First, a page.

What I’ve learned in my 30 years
I’m turning 30 shortly and I caught myself thinking about what I’ve learned in the first 11,000 days of my life. Don’t take this list as some universal wisdom but rather as inspiration.
- Whoever you want to be, surround yourself with people that are closest to the type of person you’d like to be.
As Jim Rohn pointed out, “you are the average of the five people you spend the most time with.”
- Judge slowly, forgive quickly.
It’s very easy to be judgmental or burn bridges with people that hurt you badly. Be positive and give others second chances. The strongest relationships I’ve ever built started many times as a nitghtmares.
- Never, ever sacrifice your happiness.
No matter what decision are you facing, always consider its impact on your happiness. Nothing else matters, especially not the opinions of others.
- Freedom is the most important asset you’ll ever have.
- Don’t hold onto things — they’ll only take away your freedom.
- Money can’t buy happiness, but it can buy freedom.
As Jimmy Wales pointed out, keep your burn rate low. Make sure you take on as little debt as possible, but don’t restrain yourself from pleasures - especially traveling, learning new skills or gaining new experiences.
- Don’t follow crowds. Make your own opinions. Read more long form content, especially books.
- Listen to your inner-self.
Everyone has a gut feeling. Start listening to it more often. Your unconsciousness is right more often that you would think.
- Challenge yourself regularly, don’t allow yourself to get bored.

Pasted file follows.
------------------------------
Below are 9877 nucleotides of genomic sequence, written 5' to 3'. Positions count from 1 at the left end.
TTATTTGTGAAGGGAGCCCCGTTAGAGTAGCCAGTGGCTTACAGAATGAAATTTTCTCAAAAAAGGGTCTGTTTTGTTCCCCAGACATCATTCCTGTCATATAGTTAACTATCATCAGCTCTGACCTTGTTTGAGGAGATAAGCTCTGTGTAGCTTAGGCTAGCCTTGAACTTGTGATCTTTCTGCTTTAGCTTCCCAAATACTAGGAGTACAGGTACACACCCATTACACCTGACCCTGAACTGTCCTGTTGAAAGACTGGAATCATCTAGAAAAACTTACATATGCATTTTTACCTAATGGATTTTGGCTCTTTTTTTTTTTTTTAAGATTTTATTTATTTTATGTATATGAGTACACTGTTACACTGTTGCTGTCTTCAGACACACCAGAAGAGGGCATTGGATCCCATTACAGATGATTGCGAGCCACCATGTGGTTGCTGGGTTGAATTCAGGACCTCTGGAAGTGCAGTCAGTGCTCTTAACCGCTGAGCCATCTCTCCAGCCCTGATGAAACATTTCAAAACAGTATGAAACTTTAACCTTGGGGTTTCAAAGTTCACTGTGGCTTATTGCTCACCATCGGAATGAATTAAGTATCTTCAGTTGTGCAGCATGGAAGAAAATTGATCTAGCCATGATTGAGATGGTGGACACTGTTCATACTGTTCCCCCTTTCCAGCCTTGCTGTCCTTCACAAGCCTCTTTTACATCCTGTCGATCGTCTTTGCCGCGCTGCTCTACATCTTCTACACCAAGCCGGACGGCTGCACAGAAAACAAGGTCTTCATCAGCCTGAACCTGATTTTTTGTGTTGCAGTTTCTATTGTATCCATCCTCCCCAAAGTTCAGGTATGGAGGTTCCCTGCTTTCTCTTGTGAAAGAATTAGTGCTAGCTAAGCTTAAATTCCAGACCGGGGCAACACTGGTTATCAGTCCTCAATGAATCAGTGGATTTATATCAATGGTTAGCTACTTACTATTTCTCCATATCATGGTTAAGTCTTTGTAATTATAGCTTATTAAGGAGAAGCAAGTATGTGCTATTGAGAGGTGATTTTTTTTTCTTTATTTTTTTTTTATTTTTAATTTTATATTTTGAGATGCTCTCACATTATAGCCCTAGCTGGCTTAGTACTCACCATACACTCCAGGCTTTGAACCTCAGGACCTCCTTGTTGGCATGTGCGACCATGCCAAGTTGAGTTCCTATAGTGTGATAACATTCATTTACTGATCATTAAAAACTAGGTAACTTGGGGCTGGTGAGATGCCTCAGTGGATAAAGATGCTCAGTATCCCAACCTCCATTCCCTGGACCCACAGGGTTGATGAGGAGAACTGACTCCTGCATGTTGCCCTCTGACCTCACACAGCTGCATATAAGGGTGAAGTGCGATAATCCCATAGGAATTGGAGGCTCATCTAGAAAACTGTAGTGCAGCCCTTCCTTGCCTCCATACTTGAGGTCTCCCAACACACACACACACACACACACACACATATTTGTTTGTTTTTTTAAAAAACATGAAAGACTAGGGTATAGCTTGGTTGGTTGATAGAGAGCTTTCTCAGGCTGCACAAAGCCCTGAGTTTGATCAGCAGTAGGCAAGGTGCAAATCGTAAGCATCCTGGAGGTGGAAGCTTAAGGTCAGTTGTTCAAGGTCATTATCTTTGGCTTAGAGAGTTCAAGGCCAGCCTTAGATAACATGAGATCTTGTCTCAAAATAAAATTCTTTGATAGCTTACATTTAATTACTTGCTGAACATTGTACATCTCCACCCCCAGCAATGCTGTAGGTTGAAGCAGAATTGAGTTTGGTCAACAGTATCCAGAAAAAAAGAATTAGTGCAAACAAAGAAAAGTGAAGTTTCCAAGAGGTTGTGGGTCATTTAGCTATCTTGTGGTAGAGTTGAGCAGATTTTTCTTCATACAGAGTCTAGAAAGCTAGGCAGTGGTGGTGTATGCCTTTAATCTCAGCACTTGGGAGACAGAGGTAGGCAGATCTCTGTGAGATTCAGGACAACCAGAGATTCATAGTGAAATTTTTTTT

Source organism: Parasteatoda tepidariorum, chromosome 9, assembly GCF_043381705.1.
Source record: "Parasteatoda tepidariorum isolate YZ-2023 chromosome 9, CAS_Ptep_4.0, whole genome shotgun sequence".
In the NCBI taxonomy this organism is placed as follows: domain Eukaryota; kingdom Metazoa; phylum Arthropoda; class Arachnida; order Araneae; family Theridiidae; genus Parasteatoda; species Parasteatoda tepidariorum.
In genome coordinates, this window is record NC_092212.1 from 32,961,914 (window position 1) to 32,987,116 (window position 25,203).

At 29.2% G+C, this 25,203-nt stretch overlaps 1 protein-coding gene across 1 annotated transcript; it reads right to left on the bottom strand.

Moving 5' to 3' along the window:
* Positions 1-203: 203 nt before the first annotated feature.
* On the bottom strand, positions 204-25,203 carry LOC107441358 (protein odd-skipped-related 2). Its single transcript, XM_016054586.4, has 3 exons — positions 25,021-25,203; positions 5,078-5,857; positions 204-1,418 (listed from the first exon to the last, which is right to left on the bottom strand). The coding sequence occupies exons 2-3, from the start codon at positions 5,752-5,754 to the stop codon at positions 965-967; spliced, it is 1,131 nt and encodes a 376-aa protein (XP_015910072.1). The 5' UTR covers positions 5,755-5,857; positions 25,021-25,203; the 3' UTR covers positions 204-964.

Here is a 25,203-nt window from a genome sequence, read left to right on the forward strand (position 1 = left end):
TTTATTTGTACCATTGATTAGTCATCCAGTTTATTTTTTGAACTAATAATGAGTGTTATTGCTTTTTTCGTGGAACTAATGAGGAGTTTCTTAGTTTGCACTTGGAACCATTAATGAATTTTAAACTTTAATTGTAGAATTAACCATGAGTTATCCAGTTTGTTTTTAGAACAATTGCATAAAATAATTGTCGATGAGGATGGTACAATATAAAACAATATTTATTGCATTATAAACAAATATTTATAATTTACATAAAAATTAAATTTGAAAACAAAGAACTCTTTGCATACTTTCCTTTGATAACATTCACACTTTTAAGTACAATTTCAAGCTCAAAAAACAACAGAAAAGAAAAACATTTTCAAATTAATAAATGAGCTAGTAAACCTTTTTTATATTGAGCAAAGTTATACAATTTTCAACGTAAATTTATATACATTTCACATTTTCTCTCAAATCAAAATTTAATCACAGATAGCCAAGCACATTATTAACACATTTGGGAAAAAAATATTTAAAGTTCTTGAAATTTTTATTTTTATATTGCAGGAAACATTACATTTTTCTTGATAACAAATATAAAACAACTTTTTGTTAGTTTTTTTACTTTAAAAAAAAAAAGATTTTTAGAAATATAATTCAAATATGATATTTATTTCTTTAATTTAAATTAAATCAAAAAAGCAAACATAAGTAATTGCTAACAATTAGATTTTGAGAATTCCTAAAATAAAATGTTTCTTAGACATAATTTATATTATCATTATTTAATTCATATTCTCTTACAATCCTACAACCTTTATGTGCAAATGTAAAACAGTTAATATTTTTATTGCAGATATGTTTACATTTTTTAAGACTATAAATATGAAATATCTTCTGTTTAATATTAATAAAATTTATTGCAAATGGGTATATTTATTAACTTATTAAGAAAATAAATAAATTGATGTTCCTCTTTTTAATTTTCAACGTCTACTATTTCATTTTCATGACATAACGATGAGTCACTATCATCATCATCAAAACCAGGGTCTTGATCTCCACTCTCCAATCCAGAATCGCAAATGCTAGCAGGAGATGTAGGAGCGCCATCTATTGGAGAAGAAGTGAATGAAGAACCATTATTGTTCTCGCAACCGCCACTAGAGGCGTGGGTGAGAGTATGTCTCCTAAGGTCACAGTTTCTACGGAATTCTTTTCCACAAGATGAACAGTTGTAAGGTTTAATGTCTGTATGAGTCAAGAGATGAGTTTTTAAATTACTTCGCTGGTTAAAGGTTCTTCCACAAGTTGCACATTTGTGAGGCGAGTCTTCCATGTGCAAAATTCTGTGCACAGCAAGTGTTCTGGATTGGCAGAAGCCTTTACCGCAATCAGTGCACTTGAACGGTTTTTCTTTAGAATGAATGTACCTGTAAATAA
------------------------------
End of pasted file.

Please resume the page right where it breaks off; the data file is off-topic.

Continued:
- Don’t waste your time on mediocre relationships.
- Limit the distractions in your life. Automatize as much as possible.
Develop habits that helps to relieve your mind and leave some space for a creative thinking.
- Explore the world, travel and talk to people.
- Help others anytime you can, not only when you feel like it.
- Don’t worry about what others think.
Become the best yourself you’ll — someone you’ll love and respect. Never allow others to shape you into a person that you’ll hate.
- Spend money on experiences, not things.
- Be more selfish and learn how to say no to people around you.
Stop being a “yes sayer”. Stop worrying about pleasing others and focus on yourself first. People will enjoy your company more when you truly want to be around them, not when you’re fulfilling a sense of obligation.
- Be honest with yourself. Understand your strengths and weaknesses.
- The key to success is adaptability and persistence.
Learn new things quickly, and incorporate what you learn into what you do. Don’t stop doing something you love because others don’t believe in what you’re doing. Stick with it as long as you’re still passionate about it.
- Never hurt others consciously.
- Replace hour-based work days to task-based work days.
The worst thing you can do is to spend 20 hours in the office, only to waste 18 of them on Facebook. Instead, work until you finish tasks that you’ve planned for the day. Read the 4-Hour Workweek.
- It’s better to be sorry to do something that regret not trying it.
- You should never consider money when considering taking on a new opportunity (job, startup).
- Don’t do something just for a sake of learning.
You learn a lot in a jail, but that doesn’t mean that you want to end up in one. You’ll learn a lot anywhere. Don’t make it the primary decision point.
- It’s ok to be greedy. Don’t be afraid to ask for what you want.
- Build stuff. There’s nothing like the sense of accomplishment you feel after building something.
Especially applicable on physical things that you can see or touch. Paint your room, plant new plants, build a small dam, or a tesla coil.
- You achieve more with a great smile on your face than banging your fist on a table.
- Slow down to go further. Life is a marathon not a sprint.
Keep your FOMO on leash.
- Success attracts hatred and envy. Ignore it.
- Aim high. You are capable of more than you think.
“If you can dream it, you can do it.”
- Workout regularly. Eat good food. Experiment.
“No man has the right to be an amateur in the matter of physical training. It is a shame for a man to grow old without seeing the beauty and strength of which his body is capable.”